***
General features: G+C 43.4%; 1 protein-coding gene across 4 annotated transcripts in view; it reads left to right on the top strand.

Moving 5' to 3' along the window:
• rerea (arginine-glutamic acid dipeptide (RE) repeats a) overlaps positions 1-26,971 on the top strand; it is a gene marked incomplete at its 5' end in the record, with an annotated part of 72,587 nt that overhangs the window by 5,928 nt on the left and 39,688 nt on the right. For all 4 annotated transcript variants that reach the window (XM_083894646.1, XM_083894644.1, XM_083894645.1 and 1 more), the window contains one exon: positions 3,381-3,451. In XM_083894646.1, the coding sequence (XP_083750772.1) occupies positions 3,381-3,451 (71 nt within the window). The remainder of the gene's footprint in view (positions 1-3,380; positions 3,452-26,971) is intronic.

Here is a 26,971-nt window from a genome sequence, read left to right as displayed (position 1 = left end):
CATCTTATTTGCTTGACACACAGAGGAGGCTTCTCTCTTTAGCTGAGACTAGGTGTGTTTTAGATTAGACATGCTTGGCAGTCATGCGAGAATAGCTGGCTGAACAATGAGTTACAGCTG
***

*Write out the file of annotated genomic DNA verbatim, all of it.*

General features: G+C 43.4%; 1 protein-coding gene across 4 annotated transcripts in view; it reads left to right on the top strand.

Moving 5' to 3' along the window:
• rerea (arginine-glutamic acid dipeptide (RE) repeats a) overlaps positions 1-26,971 on the top strand; it is a gene marked incomplete at its 5' end in the record, with an annotated part of 72,587 nt that overhangs the window by 5,928 nt on the left and 39,688 nt on the right. For all 4 annotated transcript variants that reach the window (XM_083894646.1, XM_083894644.1, XM_083894645.1 and 1 more), the window contains one exon: positions 3,381-3,451. In XM_083894646.1, the coding sequence (XP_083750772.1) occupies positions 3,381-3,451 (71 nt within the window). The remainder of the gene's footprint in view (positions 1-3,380; positions 3,452-26,971) is intronic.

Here is a 26,971-nt window from a genome sequence, read left to right as displayed (position 1 = left end):
CATCTTATTTGCTTGACACACAGAGGAGGCTTCTCTCTTTAGCTGAGACTAGGTGTGTTTTAGATTAGACATGCTTGGCAGTCATGCGAGAATAGCTGGCTGAACAATGAGTTACAGCTG